In the business world, there are many moments when people forget about the individual on the other side. When you’re not sharing a physical space with someone and all your interactions are digital, it’s easy to forget that there’s another human (most likely, many) helping to facilitate your collection. In garment manufacturing specifically, many of these people don’t speak English as their first language, which can cause breakdowns in communication. This can be very frustrating, especially when you’re a solo founder or operating with a very small team and a tight budget.
Over the course of my career, I know there have been moments where I have been less than kind in business out of sheer frustration, miscommunications, and the like. As I said, it’s easy to forget there’s another person on the other side of this, especially when they're a world away. When you're dealing with people you’ve literally never met in person, it’s even easier than you might think to treat people worse than you might in a real-life scenario. There's a phrase my mom always said to me: "You get more bees with honey than you do with vinegar." This is true especially when applied to this situation. People are much more receptive to those that ask nicely vs those that ask with frustration or anger. Some people think being nice is a weakness, but it's more like a superpower in my opinion.
Being kind can unlock doors for you like nothing else can.
What I’ve learned over the past 10 years in this industry, is that being kind and operating with empathy is part of being a good business owner and leader. Understanding your customers' biggest problems, helping them through those hurdles as well as sharing the highs and lows, allowing you to better serve those customers in the future. As a freelance designer, building strong relationships with my clients and factory contacts has become so important in making my business grow. If no one wants to work with you because you’re blunt with zero compassion you’re going to have a hard time finding customers or clients. This kind of trait can be hidden for a little while, but eventually, bad attitudes bubble up to the surface and can really damage your business.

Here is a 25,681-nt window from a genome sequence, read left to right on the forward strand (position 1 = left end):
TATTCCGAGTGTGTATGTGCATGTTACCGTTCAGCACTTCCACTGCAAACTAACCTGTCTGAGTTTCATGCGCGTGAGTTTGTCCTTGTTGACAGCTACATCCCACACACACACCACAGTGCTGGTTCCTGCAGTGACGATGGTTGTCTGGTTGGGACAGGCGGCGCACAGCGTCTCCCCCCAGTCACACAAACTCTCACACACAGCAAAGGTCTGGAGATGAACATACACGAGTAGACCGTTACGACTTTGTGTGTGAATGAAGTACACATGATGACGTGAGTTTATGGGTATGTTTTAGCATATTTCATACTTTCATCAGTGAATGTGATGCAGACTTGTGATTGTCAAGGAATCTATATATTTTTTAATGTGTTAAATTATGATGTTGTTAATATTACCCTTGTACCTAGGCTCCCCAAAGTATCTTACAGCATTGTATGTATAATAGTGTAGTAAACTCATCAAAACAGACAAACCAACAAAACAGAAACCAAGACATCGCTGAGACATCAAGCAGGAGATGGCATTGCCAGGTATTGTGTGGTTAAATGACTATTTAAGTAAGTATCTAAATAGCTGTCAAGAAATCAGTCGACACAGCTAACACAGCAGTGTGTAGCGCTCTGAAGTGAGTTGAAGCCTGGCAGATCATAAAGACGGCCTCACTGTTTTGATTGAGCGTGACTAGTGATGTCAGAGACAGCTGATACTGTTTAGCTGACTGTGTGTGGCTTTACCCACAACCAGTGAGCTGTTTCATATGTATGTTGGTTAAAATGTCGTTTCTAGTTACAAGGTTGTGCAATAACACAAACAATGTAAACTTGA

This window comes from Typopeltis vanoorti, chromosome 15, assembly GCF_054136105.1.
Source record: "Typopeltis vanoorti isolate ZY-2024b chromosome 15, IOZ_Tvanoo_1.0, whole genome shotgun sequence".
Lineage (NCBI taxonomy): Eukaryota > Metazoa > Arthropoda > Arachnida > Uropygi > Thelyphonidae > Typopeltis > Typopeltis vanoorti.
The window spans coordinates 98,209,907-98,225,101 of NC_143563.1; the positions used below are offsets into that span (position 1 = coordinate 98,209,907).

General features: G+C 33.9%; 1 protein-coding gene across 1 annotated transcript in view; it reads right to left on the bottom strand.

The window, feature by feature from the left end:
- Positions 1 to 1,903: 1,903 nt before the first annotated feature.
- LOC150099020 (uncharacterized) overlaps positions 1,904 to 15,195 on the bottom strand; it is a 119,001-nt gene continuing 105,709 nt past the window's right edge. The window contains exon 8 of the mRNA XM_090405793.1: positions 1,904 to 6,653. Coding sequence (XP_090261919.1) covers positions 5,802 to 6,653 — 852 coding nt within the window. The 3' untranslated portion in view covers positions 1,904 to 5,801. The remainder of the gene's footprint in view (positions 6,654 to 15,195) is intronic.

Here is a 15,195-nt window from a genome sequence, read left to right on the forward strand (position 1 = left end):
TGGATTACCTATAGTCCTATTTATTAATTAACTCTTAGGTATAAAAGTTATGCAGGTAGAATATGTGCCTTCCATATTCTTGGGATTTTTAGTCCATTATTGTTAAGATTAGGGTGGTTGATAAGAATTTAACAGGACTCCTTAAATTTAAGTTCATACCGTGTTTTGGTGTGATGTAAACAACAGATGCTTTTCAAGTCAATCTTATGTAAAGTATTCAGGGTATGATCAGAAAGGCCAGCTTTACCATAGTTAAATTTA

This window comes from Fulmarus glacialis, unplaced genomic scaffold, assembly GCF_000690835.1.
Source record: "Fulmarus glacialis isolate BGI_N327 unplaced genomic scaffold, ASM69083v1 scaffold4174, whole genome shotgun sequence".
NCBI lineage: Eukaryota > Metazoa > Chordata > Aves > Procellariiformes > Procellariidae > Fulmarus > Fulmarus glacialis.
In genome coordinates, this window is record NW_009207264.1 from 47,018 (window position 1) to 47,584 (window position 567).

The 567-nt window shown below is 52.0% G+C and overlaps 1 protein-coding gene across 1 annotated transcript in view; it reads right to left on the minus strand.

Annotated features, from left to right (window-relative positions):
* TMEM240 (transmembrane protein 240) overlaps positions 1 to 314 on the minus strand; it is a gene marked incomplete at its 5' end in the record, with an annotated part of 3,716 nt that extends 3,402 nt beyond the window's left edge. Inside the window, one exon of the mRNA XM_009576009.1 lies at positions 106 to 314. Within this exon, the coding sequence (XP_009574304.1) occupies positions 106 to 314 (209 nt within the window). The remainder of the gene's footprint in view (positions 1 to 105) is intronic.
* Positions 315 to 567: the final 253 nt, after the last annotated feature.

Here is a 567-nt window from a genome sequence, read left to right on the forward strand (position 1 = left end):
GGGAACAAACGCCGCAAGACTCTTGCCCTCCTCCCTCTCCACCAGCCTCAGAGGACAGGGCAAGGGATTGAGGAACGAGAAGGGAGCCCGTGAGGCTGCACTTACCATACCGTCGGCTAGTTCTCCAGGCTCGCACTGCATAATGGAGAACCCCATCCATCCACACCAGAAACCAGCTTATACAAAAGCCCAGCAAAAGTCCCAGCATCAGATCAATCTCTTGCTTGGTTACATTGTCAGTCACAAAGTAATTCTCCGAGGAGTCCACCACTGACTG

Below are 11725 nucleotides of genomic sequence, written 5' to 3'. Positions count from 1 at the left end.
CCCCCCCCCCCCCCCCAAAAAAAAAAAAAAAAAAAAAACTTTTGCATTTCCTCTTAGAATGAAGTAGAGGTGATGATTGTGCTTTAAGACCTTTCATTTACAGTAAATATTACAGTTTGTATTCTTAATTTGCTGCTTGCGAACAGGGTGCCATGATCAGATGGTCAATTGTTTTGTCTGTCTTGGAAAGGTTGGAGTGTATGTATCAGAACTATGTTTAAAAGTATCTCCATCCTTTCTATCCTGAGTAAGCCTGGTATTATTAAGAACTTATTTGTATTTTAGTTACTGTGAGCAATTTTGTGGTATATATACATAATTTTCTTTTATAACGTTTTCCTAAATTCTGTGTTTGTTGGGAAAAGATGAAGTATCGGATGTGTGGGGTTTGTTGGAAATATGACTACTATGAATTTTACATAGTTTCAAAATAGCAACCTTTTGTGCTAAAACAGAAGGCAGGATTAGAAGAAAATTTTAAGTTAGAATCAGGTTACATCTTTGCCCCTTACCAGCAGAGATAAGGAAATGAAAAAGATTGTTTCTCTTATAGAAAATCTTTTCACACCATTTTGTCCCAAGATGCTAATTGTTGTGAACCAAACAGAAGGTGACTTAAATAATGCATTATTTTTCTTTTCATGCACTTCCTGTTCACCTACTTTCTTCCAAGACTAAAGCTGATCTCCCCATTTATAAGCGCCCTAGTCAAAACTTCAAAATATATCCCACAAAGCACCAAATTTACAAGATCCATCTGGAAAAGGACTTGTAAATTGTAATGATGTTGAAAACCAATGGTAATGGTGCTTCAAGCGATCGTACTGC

Recently, Steph Korey, startup founder for the suitcase company Away, had backlash about how she treated her employees. She resigned and stepped down as CEO and then reversed her decision quickly after. While I’m sure there is more to the story than what we have seen, where she really went wrong was her lack of empathy for her hardworking employees. When you are a leader with noticeable care and concern for the people you work with, it allows people to come to you with problems before they become mammoth-sized issues.
Especially when the fashion arena, operating with empathy also means operating ethically. Consider those individuals that are producing your goods, wouldn't you want them to work in safe conditions? In many factory-operating countries, the conditions for workers are still less than they ought to be. When fashion startups start using factories that treat their workers fairly and pay an honest wage on a more massive scale, those unethical factories will struggle to operate. Eventually, the scales will tip in a way that pushes them to use better business practices for their employees or they'll simply go out of business. Hopefully, those workers can move on to more employee-centric companies when that happens.
Operating your business with the right mindset is crucial. Use your empathy as a tool and consider an alternative point of view. When something goes wrong, Instead of getting upset or annoyed, think about what you might learn from the experience instead. Use it to build trust and understanding with the people you work with and come out on the other side with a little more wisdom.
It's much better than getting frustrated, I promise.